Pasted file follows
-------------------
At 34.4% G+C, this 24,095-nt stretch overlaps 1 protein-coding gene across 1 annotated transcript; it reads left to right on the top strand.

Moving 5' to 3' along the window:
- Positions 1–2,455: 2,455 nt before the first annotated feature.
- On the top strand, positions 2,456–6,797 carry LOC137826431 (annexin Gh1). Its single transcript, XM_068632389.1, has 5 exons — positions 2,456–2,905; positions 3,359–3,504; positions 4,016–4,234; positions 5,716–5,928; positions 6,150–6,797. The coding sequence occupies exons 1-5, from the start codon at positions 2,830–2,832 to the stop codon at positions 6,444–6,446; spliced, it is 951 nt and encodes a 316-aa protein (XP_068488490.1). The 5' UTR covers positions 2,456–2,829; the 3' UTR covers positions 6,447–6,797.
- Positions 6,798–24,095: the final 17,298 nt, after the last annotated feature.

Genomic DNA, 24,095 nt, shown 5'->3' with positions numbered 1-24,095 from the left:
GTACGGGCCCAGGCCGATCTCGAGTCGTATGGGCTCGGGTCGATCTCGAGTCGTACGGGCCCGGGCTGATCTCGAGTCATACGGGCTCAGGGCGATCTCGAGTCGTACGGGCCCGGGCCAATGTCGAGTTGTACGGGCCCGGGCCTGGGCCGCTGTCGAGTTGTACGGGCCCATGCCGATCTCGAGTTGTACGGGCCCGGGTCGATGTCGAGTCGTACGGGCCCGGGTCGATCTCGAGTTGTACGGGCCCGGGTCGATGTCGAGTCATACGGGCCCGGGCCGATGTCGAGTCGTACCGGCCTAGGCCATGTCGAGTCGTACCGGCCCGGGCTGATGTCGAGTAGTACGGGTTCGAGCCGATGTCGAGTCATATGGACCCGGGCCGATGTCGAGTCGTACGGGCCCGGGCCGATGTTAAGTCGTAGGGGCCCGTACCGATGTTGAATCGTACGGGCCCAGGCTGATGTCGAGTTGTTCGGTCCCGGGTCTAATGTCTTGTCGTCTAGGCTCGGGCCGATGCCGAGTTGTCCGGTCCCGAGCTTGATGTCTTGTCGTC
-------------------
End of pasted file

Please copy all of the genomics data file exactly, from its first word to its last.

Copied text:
At 34.4% G+C, this 24,095-nt stretch overlaps 1 protein-coding gene across 1 annotated transcript; it reads left to right on the top strand.

Moving 5' to 3' along the window:
- Positions 1–2,455: 2,455 nt before the first annotated feature.
- On the top strand, positions 2,456–6,797 carry LOC137826431 (annexin Gh1). Its single transcript, XM_068632389.1, has 5 exons — positions 2,456–2,905; positions 3,359–3,504; positions 4,016–4,234; positions 5,716–5,928; positions 6,150–6,797. The coding sequence occupies exons 1-5, from the start codon at positions 2,830–2,832 to the stop codon at positions 6,444–6,446; spliced, it is 951 nt and encodes a 316-aa protein (XP_068488490.1). The 5' UTR covers positions 2,456–2,829; the 3' UTR covers positions 6,447–6,797.
- Positions 6,798–24,095: the final 17,298 nt, after the last annotated feature.

Genomic DNA, 24,095 nt, shown 5'->3' with positions numbered 1-24,095 from the left:
GTACGGGCCCAGGCCGATCTCGAGTCGTATGGGCTCGGGTCGATCTCGAGTCGTACGGGCCCGGGCTGATCTCGAGTCATACGGGCTCAGGGCGATCTCGAGTCGTACGGGCCCGGGCCAATGTCGAGTTGTACGGGCCCGGGCCTGGGCCGCTGTCGAGTTGTACGGGCCCATGCCGATCTCGAGTTGTACGGGCCCGGGTCGATGTCGAGTCGTACGGGCCCGGGTCGATCTCGAGTTGTACGGGCCCGGGTCGATGTCGAGTCATACGGGCCCGGGCCGATGTCGAGTCGTACCGGCCTAGGCCATGTCGAGTCGTACCGGCCCGGGCTGATGTCGAGTAGTACGGGTTCGAGCCGATGTCGAGTCATATGGACCCGGGCCGATGTCGAGTCGTACGGGCCCGGGCCGATGTTAAGTCGTAGGGGCCCGTACCGATGTTGAATCGTACGGGCCCAGGCTGATGTCGAGTTGTTCGGTCCCGGGTCTAATGTCTTGTCGTCTAGGCTCGGGCCGATGCCGAGTTGTCCGGTCCCGAGCTTGATGTCTTGTCGTC